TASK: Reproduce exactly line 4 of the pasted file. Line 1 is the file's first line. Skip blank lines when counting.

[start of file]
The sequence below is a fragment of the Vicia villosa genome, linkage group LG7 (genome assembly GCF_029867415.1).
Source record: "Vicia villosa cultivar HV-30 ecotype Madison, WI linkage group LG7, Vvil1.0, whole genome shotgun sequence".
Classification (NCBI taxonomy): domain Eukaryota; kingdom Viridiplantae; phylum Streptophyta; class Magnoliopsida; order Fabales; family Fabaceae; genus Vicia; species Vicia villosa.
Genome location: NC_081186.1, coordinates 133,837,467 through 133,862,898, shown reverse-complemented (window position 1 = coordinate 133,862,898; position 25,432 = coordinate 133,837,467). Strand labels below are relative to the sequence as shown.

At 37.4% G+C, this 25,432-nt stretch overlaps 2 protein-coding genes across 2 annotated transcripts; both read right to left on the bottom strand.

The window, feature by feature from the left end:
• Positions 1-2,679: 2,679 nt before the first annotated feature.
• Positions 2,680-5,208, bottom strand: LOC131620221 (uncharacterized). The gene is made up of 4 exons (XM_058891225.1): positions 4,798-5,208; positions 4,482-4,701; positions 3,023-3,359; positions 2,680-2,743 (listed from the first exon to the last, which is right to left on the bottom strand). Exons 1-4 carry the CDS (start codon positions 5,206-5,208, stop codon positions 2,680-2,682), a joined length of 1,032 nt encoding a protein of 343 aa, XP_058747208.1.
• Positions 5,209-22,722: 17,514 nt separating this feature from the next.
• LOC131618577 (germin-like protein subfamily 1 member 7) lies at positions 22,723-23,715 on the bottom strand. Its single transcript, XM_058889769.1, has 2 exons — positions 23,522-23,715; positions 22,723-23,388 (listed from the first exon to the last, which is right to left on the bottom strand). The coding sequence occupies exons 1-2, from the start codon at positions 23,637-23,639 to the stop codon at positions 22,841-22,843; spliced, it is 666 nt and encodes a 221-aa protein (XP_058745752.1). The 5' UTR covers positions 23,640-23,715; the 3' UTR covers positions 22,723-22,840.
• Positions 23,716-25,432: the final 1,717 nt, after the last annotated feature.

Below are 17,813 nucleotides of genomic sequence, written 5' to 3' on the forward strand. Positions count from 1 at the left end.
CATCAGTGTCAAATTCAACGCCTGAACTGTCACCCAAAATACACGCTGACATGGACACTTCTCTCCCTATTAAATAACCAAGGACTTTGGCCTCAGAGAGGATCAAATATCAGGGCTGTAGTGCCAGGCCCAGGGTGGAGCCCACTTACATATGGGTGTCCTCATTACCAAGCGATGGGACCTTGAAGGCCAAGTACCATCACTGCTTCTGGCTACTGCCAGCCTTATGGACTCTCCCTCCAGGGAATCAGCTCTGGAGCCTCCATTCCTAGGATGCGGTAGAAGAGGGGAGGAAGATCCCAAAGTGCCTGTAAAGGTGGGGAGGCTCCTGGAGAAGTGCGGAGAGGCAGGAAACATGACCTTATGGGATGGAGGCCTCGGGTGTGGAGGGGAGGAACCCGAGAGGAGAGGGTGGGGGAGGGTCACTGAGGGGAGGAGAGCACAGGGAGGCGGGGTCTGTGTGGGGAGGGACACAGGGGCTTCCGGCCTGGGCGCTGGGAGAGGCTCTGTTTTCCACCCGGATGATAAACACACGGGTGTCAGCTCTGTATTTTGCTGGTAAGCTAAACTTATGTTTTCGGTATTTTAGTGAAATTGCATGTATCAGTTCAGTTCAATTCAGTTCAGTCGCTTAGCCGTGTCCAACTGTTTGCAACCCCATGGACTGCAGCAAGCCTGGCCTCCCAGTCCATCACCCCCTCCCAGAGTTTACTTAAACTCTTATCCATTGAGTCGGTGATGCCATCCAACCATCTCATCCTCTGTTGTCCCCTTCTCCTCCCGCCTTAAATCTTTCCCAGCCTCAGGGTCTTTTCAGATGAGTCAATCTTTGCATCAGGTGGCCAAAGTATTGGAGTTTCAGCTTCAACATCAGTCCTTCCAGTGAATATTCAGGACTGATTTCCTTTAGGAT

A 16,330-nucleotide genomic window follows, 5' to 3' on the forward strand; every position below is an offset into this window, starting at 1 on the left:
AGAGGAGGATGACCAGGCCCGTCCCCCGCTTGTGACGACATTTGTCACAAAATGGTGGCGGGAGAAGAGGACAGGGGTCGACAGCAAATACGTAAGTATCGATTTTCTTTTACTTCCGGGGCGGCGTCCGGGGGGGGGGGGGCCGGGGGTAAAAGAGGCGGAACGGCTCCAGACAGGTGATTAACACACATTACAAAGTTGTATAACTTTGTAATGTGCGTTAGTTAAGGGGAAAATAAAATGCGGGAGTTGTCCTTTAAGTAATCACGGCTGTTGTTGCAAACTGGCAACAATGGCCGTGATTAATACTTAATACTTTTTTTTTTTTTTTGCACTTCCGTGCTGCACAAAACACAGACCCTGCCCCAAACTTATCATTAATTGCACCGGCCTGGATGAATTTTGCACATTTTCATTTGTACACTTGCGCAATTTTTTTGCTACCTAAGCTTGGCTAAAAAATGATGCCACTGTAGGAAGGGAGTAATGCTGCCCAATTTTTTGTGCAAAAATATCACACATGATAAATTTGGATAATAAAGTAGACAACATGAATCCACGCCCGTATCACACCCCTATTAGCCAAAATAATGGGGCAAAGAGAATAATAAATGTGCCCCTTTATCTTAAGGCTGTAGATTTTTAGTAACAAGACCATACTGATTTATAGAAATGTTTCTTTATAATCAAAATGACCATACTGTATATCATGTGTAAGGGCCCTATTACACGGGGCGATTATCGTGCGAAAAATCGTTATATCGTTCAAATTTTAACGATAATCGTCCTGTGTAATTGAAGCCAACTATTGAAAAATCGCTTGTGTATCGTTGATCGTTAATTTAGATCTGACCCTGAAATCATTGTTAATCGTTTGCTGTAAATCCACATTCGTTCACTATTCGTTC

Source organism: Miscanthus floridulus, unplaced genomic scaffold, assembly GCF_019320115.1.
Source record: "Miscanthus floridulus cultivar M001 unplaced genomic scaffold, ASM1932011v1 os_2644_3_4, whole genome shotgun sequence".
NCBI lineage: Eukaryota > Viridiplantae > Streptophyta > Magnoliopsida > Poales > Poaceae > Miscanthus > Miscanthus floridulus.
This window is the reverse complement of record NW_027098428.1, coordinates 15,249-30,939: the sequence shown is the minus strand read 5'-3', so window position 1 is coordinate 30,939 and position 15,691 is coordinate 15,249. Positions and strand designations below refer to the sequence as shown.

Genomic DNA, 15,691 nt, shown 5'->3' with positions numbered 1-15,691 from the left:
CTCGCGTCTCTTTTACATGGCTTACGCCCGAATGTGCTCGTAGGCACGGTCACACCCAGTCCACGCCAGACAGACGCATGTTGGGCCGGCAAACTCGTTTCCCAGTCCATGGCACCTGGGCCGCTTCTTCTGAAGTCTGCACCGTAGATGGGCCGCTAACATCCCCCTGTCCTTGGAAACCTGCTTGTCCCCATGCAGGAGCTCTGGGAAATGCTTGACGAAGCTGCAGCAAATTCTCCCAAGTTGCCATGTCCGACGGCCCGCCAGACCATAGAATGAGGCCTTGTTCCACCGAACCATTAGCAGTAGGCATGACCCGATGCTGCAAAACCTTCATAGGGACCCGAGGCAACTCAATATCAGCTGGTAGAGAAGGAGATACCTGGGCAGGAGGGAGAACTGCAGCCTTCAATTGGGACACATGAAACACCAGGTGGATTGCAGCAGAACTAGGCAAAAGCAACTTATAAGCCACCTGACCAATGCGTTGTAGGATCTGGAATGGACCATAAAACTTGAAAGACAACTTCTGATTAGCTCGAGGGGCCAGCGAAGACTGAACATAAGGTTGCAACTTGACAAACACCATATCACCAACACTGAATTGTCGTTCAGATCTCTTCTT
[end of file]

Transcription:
Genome location: NC_081186.1, coordinates 133,837,467 through 133,862,898, shown reverse-complemented (window position 1 = coordinate 133,862,898; position 25,432 = coordinate 133,837,467). Strand labels below are relative to the sequence as shown.